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Mike Wilmington

By Mike Wilmington Wilmington@moviecitynews.com

Wilmington on DVDs. Pick of the Week: New. City of Life and Death

 

City of Life and Death (Also Blu-ray) (Four Stars)

China: Chuan Lu, 2009 (Kino International)

I. The Rape of Nanking

In December, 1937, the Japanese Imperial Army invaded Nanking (now “Nanjing“), the erstwhile capital city of beleaguered China. Hell followed them.

For the next few weeks, that army went on one of the worst massacres, and murder sprees in the annals of 20th century warfare. At the end of this bloodbath, known as the Nanking Massacre or the Rape of Nanking, an estimated 300,000 Chinese had been killed (more “conservative” estimates say 200,000). Over 80,000 women, including children and the elderly, had been raped, tortured and then often murdered as well.

The city had been burned, looted and turned into a battleground and a prison, then a bloody brothel and finally a smoking charnel house, with the dead dumped in graves by wagonloads. The reverberations from the massacre — like the reverberations of the Holocaust or the genocides of Cambodia, the Ukraine, the Armenians and elsewhere — will never really end.

Citing those figures (of the dead) can become almost numbing. They can begin to lose sense, meaning. The Nanking Massacre It was a mass tragedy, and now comes a film worthy of that tragedy, a lament worthy of that suffering, an elegy worthy of those dead, a cinematic masterpiece to fix those horrible, poignant, terrifying images on the pages of our memories. We ignore it to our loss.

II. City of Life and Death

City of Life and Death, a great, overpowering film by the phenomenal young Chinese writer-director Chuan Lu, is a chronicle of that hell and what it may have been like to live (or die) through it — if you were a Chinese civilian or defeated Chinese soldier caught in the maelstrom, or a Japanese soldier, given a license to kill and carte blanche for atrocity by your superior officers, as the spoils of “victory.”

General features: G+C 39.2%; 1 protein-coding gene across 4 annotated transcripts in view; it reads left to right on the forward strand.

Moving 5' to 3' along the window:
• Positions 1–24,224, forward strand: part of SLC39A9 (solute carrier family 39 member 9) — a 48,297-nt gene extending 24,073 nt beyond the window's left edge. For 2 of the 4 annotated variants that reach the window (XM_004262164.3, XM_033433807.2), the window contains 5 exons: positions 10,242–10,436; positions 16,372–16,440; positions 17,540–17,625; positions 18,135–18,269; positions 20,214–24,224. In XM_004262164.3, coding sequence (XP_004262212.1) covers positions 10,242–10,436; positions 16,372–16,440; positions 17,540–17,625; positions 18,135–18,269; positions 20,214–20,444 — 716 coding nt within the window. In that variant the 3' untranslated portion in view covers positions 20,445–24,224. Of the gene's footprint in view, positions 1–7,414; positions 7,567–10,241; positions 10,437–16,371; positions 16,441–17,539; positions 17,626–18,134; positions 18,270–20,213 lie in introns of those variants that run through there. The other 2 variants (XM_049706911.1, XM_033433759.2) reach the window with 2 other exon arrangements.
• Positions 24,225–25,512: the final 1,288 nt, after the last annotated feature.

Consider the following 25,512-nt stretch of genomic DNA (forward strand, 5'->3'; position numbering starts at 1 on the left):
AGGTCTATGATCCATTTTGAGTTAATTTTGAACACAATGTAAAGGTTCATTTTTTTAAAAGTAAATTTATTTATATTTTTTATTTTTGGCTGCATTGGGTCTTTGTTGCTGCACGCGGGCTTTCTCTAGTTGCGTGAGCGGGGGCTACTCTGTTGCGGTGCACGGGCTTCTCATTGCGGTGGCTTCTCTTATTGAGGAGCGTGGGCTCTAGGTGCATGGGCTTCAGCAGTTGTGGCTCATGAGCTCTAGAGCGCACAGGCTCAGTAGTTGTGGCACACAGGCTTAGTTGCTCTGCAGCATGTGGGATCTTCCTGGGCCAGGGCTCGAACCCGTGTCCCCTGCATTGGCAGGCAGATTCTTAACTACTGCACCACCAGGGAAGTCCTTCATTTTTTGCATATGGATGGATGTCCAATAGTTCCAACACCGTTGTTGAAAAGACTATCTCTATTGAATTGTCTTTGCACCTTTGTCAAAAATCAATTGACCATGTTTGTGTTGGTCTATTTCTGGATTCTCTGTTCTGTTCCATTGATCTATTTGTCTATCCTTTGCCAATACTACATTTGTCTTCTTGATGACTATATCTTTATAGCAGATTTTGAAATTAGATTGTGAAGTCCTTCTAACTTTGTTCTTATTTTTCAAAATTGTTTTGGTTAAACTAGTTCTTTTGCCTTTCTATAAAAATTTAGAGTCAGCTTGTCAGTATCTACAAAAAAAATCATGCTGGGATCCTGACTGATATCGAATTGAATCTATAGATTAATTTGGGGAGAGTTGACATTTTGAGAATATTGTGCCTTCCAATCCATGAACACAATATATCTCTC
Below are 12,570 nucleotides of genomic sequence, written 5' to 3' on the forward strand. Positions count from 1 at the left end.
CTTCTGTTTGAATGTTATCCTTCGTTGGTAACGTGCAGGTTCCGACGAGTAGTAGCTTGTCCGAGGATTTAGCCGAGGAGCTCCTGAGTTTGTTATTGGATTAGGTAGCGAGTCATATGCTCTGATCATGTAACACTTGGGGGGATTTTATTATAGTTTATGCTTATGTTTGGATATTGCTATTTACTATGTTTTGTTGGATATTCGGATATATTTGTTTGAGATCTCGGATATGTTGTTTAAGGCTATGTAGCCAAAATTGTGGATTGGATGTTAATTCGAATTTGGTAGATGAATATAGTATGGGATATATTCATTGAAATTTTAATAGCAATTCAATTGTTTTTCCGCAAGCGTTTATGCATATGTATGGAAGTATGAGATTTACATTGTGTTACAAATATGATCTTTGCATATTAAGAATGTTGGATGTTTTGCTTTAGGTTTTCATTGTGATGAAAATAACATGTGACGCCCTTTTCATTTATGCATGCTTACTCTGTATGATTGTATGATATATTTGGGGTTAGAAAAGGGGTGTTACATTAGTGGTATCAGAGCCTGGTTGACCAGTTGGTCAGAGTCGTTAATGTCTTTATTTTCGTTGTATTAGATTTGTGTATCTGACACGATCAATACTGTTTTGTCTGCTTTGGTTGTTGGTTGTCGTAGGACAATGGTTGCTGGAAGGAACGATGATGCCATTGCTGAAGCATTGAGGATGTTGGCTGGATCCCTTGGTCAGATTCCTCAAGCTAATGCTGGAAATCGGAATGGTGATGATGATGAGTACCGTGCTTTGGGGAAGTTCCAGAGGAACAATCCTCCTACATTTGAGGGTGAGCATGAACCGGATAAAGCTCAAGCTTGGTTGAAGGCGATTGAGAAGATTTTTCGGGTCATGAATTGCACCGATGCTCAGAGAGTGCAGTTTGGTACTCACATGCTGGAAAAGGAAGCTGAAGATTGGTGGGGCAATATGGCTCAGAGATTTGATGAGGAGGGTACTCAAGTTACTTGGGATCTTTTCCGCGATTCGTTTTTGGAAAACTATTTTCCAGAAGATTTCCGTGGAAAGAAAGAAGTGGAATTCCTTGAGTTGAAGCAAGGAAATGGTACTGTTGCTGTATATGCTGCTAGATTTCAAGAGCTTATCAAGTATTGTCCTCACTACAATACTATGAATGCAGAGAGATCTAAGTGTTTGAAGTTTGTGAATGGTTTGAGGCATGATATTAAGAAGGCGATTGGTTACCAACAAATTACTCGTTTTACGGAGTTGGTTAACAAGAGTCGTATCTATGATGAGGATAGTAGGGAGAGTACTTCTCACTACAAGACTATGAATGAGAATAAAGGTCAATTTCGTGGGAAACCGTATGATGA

At first, as in Spielberg’s riveting “newsreel” Omaha Beach sequence in Saving Private Ryan, the war is shown to us as an ensemble piece, without focusing much on individuals. Armies march, snipers shoot, planes screech down from the skies, rifle-fire and mortar fire beat out their hellish tattoo. The Japanese Army, having conquered Shanghai, driving General Chiang Kai Shek into the interior, march on Nanking, whose soldiers have either fled, or are trapped in a hopeless situation, ordered by Chiang to hold their ground and to prevent civilians from escaping. The Japanese quickly hammer their combatants into submission, and we see most of this not from ground zero, Spielberg’s perspective in the Private Ryan D-Day scene, but from above or in long shot: from the Eye of God, or that of a great painter, picking out with beautiful but harrowing precision, the complex patterns of brutality and death below or in the distance.

Gradually, the people of the story emerge. Soldiers, officials, helpless civilians. Some of Lu’s script is factual, taken from the historical record and from eye-witness testimony. (One historical source may be Iris Chang’s recent book “Rape of Nanking: The Forgotten Holocaust of World War II.“). Some of it is invented or dramatized. Some of it is a mixture of fact and fiction. All of it seems real as you watch it — incredibly, heart-breakingly, annihilatingly real — or transported by the artistry of Lu, and his cast and crew into that realm of poetic re-imagining and of high art that can be more powerful, lasting and more memorable than reality.